By Terris Harned (NWOrpheus)
It’s amusing to me that Jason, aka Ragachak, recently wrote about his favorite apocalypse games and the end of the world. Reason being, Indie game developer Suncrash has recently announced the release of their first video game, “Judgment: Apocalypse Survival Simulation”. The game has been on Steam as an Early Access title since April of 2016, but on May 3rd, 2018, they proudly launched the game.
At its core Judgment: Apocalypse Survival Simulation (henceforth Judgment) is a colony survival simulation, just in case the name didn’t clue you in on that. Others in the genre include games like Rimworld, Oxygen Not Included, Planetbase, Gnomoria etcetera. The list goes on. Judgment however is the first of the genre (that I know of) that presents the players with a demonic apocalypse scenario.
Like some other colony sims, you begin the game with three people. Each of these will have randomly determined skills, class, and appearance. The appearance you can alter to suit your whims, but to change the other statistics you will have to pound those dice buttons until you find the settlers that suit your needs.
After configuring your ragtag team of intrepid heroes, the game takes you through a series of cutscenes keying you in on the background story. While the setting is original to the genre, the story itself isn’t anything terribly new. All the same, we often go with what works for a reason.
Once the cutscenes complete, you find yourself beginning the combat tutorial. You control a pair of higher level examples of what a colonist COULD be, if they live that long, in order to get a feel for the mechanics. This introductory mission is pretty straight forward, and you’d almost have to try to lose. Don’t plan on your first set of colonists being as strong as these early example heroes.
Next you arrive at your starting base for the remainder of the tutorial. You’ll do basic structure building, resource gathering, crafting and such. The game gives you step by step directions for the first part of this, and keeps you moving on the right track to understand the game’s essential mechanics and flow.
Before long you’re tasked with a rescue mission. This will take your colonists away from your new base for the first time and introduce you to one of the overland encounter maps, specifically the one concerning rescuing other survivors. This mission will increase your group’s number to four, unless something has gone horribly awry.
From here, Judgment plays like most other colony survival games, with a couple distinctions. Yes, you must make sure that your people are fed and have water. You research new technologies allowing you more efficient ways to produce or conserve food and water, thus allowing larger colonies to thrive. Weapons and armor are also discovered, on the research tree, but there’s one thing Judgment has that other games I’ve played don’t: An ‘Occult Research’ branch, as well as one for ‘Rituals’.
At first, you simply research the origin of the demons, presumably consulting musty old tomes and archaic manuscripts. From there, you discover rituals that will bring rain to decrease the growing time of plants, trinkets to harm enemies or aid allies, and various other useful bits. Additionally, you discover the ability to craft items of light, dark, and nature magic that allow crafting of certain special weapons and armors. Certain classes can even specialize in the use of either rare weapons or rare armors from these categories.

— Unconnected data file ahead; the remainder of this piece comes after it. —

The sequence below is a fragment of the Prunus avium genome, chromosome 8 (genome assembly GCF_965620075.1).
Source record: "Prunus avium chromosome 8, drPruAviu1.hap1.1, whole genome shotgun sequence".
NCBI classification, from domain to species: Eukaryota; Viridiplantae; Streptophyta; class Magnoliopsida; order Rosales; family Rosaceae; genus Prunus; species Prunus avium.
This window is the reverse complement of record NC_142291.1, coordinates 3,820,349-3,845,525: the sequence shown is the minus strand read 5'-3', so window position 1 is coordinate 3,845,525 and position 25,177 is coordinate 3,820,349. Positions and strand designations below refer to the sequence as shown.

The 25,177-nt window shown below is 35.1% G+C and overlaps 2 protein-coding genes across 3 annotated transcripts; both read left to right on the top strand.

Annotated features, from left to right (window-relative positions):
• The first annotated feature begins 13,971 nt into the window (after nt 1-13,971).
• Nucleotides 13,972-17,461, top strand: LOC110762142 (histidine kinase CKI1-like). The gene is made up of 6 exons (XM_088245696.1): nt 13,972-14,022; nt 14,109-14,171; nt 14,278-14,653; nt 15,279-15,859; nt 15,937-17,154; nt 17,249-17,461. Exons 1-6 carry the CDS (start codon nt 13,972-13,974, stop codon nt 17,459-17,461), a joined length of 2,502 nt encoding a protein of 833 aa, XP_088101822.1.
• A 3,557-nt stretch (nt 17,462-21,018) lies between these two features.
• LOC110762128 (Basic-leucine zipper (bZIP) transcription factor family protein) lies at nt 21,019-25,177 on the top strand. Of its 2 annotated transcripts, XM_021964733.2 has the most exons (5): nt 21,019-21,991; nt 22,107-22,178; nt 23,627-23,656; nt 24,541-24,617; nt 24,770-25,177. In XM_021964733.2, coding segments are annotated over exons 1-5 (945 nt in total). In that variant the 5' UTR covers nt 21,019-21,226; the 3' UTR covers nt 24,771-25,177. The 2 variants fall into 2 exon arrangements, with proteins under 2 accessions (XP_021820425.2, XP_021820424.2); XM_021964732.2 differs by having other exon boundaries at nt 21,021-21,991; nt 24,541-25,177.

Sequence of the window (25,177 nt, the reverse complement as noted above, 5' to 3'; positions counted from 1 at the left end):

The combat in Judgment might at first seem a little simplistic. Your troops fight the enemies in real time (with the option to pause to give orders). Your colonists sometimes have special abilities they can use to alter the outcome of a fight, such as the ability to vanish, heal allies, or increase their own damage. In truth though, it becomes considerably more strategic, especially as the game progresses.
You, or your enemies, gain advantage from performing flanking maneuvers or taking cover. Melee soldiers get a damage bonus versus ranged attackers, and ranged attackers do less damage while in melee. To make matters worse, the farther into the game you get, the more powerful the demonic forces become. They also become much more numerous. If you want your colonists to truly survive the apocalypse that they find themselves in, and discover a way to thwart them, you’ll have to use your wits.
Back at base, your wits are equally important as the number of your own settlers increase. Each survivor has strengths and weaknesses and you must find a good balance within your team in order to sustain the colony. You can drag and drop the various tasks to prioritize their importance for each colonist, with the leftmost icon being what they will focus on first. This allows you general control of the crew, though most of their actions are autonomous. You can micromanage if you wish and assign your settlers to complete a certain task, before going back to their prescripted task order.
As a flagship game for Suncrash, the graphics and music for Judgment were on the upper end of the “okay” department. People look like people, cars look like cars, trees look like trees. It’s an Indie game, and carries the look and feel of an Indie game. For a seminal game from a fledgling company, though, it’s a very fine offering.
The game is $19.99 on Steam, and has a high replay value if you enjoy games of the colony survival genre. I have several of these types of games in my library, and found myself enjoying Judgment quite a bit, both for its original setting within the genre, as well as its mixture of approachability and challenge. While there’s no single part of the game that stands out above others, in the genre or in general, it’s definitely one of those instances where the whole is greater than the sum of the parts.
Final Rating: Good (3.5/5)